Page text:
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Onset of Symbiosis: Processes of Recognition
Most host species must acquire symbionts anew with each generation and therefore must engage in a complex recognition process with the symbiont that involves the host innate immune system and results in the establishment of a stable specific symbiosis. We are examining onset of symbiosis both during the cnidarian host larval stage as well as during re-infection of aposymbiotic adults. These processes include initial MAMP-PRR signaling, such as host lectin-symbiont glycan interactions, phagocytosis of the symbiont by host gastrodermal cells and then a cessation of phagosomal maturation that results in symbiont persistence within host vacuoles. We are using both descriptive and hypothesis-driven approaches to investigating onset of symbiosis. Identification and characterization of host innate immunity genes including lectins, TRAFs, MASPs, members of the complement pathway and NOS are underway. We are using confocal microscopy to examine the dynamics of first infection, such as the location of symbionts, cytoskeletal dynamics of phagocytosis and localization of innate immune gene expression. We are using inhibitor and gene knockdown approaches to empirically investigate the involvement of host innate immunity signaling pathways membrane trafficking and cytoskeletal dynamics.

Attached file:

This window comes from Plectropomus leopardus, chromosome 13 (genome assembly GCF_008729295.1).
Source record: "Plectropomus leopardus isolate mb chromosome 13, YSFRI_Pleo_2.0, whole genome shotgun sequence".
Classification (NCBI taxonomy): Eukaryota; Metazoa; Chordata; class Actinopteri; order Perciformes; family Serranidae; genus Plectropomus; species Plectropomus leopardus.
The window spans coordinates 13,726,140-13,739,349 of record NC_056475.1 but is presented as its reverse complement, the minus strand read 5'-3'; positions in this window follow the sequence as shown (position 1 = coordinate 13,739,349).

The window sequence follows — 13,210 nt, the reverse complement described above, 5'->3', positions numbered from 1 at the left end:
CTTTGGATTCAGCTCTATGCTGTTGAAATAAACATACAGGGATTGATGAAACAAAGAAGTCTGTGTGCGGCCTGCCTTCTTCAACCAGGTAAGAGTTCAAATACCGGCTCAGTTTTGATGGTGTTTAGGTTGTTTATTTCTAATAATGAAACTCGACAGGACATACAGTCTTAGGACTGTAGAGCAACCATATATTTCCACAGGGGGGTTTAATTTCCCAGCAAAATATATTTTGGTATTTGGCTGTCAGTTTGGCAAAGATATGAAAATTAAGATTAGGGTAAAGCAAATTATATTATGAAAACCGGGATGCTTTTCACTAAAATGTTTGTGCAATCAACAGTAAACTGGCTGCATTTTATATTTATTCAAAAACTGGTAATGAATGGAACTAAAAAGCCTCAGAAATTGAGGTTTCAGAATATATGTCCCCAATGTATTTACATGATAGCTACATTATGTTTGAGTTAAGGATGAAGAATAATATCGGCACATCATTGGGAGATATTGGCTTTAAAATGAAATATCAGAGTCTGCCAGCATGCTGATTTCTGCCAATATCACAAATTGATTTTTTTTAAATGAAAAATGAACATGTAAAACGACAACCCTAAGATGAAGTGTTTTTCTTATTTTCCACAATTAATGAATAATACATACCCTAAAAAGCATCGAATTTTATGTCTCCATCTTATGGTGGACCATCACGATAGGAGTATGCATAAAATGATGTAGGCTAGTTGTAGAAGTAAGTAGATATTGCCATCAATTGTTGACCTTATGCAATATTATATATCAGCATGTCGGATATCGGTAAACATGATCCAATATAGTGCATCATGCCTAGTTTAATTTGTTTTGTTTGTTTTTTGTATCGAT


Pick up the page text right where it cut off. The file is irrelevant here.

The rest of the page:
Symbiosis Dysfunction: Coral Bleaching
We are interested in the cellular mechanisms underlying the breakdown of coral-dinoflagellate symbioses that results in coral bleaching. Coral bleaching is a serious and growing environmental problem that is triggered by a variety of environmental triggers, most importantly elevated temperature. It is now well-documented that elevated temperature and UVR causes oxidative stress in both symbiont and host. Our group is interested in the downstream effects of this stress in the host that ultimately result in loss of symbionts from the host tissues. The picture emerging is complex and involves a variety of cellular pathways. We are investigating roles for apoptosis, autophagy and innate immunity in the detection and elimination of symbionts from stressed host tissues.